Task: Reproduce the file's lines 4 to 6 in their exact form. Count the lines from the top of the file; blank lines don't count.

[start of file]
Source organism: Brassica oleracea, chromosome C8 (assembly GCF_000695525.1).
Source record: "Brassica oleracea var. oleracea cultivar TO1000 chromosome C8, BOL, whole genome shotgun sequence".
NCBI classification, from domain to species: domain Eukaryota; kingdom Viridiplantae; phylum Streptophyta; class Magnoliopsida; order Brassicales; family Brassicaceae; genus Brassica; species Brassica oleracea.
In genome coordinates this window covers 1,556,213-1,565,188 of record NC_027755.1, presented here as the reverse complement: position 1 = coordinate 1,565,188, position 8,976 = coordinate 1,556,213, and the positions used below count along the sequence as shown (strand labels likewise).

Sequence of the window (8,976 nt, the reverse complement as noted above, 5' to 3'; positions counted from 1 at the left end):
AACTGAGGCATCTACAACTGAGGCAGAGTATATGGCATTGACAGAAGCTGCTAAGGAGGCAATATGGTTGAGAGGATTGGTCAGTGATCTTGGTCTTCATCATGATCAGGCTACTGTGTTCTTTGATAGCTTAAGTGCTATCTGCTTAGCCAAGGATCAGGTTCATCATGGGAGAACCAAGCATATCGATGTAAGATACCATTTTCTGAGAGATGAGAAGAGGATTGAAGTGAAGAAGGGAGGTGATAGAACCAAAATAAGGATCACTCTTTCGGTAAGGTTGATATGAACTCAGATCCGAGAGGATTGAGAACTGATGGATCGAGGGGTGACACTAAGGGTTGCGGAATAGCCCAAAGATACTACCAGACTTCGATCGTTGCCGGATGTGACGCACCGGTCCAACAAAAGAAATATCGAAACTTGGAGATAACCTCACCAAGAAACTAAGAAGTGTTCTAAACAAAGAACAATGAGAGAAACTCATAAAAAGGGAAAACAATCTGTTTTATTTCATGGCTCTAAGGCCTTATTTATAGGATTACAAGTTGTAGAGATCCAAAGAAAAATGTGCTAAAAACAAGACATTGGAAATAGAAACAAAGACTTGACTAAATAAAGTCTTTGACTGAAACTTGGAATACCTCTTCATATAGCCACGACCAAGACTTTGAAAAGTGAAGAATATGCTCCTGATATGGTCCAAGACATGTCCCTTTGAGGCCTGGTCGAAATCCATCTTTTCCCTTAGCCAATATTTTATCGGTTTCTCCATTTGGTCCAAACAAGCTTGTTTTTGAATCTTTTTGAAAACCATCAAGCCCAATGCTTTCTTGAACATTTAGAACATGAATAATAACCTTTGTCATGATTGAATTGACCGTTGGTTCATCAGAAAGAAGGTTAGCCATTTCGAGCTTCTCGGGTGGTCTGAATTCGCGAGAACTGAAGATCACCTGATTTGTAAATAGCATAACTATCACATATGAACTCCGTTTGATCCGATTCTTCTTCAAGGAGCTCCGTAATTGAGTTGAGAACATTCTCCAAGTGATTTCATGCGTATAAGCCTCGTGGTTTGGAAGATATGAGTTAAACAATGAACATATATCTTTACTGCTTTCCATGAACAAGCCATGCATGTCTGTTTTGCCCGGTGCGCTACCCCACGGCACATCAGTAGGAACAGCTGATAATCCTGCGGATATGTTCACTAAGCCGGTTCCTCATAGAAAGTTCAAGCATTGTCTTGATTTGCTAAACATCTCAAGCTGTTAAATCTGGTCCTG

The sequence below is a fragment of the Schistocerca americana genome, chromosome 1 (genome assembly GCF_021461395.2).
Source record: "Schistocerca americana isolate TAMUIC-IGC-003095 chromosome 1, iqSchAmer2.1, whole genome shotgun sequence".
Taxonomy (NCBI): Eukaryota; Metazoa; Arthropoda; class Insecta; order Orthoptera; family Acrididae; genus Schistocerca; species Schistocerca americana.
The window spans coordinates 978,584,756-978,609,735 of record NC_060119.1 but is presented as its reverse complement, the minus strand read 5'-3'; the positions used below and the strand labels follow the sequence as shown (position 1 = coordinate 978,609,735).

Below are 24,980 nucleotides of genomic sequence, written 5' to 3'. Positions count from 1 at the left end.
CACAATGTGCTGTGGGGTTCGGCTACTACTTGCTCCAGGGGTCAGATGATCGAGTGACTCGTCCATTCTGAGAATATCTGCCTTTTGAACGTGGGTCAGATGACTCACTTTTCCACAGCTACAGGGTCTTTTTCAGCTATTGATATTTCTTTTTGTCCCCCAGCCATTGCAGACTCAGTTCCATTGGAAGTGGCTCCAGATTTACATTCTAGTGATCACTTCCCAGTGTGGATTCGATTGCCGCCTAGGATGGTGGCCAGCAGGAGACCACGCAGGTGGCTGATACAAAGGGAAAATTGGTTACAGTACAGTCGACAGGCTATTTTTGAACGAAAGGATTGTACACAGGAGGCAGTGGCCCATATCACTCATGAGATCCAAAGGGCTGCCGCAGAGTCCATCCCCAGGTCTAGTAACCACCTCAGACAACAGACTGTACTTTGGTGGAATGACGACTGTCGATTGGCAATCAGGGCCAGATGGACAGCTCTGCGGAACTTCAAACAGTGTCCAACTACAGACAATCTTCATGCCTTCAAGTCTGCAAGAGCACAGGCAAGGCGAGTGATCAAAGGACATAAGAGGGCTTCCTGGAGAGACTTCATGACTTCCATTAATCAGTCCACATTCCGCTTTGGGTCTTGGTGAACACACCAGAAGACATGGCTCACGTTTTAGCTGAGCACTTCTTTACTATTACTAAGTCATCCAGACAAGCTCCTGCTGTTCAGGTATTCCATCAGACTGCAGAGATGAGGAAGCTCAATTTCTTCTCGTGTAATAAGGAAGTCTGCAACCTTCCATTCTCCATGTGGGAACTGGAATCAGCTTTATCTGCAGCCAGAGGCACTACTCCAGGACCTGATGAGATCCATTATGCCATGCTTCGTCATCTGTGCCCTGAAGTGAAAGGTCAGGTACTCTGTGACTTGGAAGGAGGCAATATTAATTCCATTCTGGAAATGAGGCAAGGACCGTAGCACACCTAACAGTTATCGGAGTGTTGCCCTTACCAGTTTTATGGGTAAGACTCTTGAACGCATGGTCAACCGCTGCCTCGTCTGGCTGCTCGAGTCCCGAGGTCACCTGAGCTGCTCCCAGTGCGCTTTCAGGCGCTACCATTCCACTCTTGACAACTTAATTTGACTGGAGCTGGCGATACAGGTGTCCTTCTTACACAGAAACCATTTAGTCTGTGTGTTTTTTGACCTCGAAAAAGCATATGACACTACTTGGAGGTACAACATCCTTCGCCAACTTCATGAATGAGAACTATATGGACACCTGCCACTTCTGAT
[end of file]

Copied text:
In genome coordinates this window covers 1,556,213-1,565,188 of record NC_027755.1, presented here as the reverse complement: position 1 = coordinate 1,565,188, position 8,976 = coordinate 1,556,213, and the positions used below count along the sequence as shown (strand labels likewise).

Sequence of the window (8,976 nt, the reverse complement as noted above, 5' to 3'; positions counted from 1 at the left end):
AACTGAGGCATCTACAACTGAGGCAGAGTATATGGCATTGACAGAAGCTGCTAAGGAGGCAATATGGTTGAGAGGATTGGTCAGTGATCTTGGTCTTCATCATGATCAGGCTACTGTGTTCTTTGATAGCTTAAGTGCTATCTGCTTAGCCAAGGATCAGGTTCATCATGGGAGAACCAAGCATATCGATGTAAGATACCATTTTCTGAGAGATGAGAAGAGGATTGAAGTGAAGAAGGGAGGTGATAGAACCAAAATAAGGATCACTCTTTCGGTAAGGTTGATATGAACTCAGATCCGAGAGGATTGAGAACTGATGGATCGAGGGGTGACACTAAGGGTTGCGGAATAGCCCAAAGATACTACCAGACTTCGATCGTTGCCGGATGTGACGCACCGGTCCAACAAAAGAAATATCGAAACTTGGAGATAACCTCACCAAGAAACTAAGAAGTGTTCTAAACAAAGAACAATGAGAGAAACTCATAAAAAGGGAAAACAATCTGTTTTATTTCATGGCTCTAAGGCCTTATTTATAGGATTACAAGTTGTAGAGATCCAAAGAAAAATGTGCTAAAAACAAGACATTGGAAATAGAAACAAAGACTTGACTAAATAAAGTCTTTGACTGAAACTTGGAATACCTCTTCATATAGCCACGACCAAGACTTTGAAAAGTGAAGAATATGCTCCTGATATGGTCCAAGACATGTCCCTTTGAGGCCTGGTCGAAATCCATCTTTTCCCTTAGCCAATATTTTATCGGTTTCTCCATTTGGTCCAAACAAGCTTGTTTTTGAATCTTTTTGAAAACCATCAAGCCCAATGCTTTCTTGAACATTTAGAACATGAATAATAACCTTTGTCATGATTGAATTGACCGTTGGTTCATCAGAAAGAAGGTTAGCCATTTCGAGCTTCTCGGGTGGTCTGAATTCGCGAGAACTGAAGATCACCTGATTTGTAAATAGCATAACTATCACATATGAACTCCGTTTGATCCGATTCTTCTTCAAGGAGCTCCGTAATTGAGTTGAGAACATTCTCCAAGTGATTTCATGCGTATAAGCCTCGTGGTTTGGAAGATATGAGTTAAACAATGAACATATATCTTTACTGCTTTCCATGAACAAGCCATGCATGTCTGTTTTGCCCGGTGCGCTACCCCACGGCACATCAGTAGGAACAGCTGATAATCCTGCGGATATGTTCACTAAGCCGGTTCCTCATAGAAAGTTCAAGCATTGTCTTGATTTGCTAAACATCTCAAGCTGTTAAATCTGGTCCTG